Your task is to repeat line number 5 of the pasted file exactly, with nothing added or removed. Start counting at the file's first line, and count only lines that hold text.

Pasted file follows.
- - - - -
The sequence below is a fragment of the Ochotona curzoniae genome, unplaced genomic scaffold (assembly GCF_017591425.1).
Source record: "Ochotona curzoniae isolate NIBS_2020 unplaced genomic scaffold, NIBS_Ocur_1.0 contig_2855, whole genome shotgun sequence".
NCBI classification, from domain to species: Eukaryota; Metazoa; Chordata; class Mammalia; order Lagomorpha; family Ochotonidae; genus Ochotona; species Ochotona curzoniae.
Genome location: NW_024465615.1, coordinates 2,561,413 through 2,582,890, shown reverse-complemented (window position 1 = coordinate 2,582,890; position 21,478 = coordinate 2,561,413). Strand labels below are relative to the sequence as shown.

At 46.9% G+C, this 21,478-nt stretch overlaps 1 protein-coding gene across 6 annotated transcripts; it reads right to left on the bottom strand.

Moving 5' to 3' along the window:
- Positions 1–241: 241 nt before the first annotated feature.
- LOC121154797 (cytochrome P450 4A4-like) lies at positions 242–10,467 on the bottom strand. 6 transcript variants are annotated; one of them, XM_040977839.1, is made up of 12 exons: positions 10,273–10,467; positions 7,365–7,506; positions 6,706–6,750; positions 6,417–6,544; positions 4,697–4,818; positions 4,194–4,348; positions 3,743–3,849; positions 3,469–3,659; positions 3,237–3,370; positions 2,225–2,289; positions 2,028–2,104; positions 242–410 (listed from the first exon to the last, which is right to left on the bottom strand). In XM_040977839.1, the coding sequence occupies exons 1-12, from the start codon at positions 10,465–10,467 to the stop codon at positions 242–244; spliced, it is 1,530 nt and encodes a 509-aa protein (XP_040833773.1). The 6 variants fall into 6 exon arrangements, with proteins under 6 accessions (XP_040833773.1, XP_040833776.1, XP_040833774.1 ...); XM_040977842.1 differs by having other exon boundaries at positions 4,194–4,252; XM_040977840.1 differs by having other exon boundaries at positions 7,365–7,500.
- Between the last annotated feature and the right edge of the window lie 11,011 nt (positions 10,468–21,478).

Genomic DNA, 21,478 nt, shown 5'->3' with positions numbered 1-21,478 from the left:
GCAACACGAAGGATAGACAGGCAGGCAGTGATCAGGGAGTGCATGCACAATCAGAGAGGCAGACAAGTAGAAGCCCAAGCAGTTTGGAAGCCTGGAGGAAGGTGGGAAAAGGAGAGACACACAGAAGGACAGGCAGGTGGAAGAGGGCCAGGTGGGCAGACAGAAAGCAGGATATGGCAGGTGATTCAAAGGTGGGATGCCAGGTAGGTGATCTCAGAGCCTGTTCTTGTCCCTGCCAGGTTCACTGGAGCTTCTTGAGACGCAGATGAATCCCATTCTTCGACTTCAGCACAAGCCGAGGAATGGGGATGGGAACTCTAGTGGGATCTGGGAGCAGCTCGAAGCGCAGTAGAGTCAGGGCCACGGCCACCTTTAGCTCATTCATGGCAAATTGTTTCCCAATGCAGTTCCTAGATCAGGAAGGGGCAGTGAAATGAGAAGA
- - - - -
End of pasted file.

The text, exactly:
At 46.9% G+C, this 21,478-nt stretch overlaps 1 protein-coding gene across 6 annotated transcripts; it reads right to left on the bottom strand.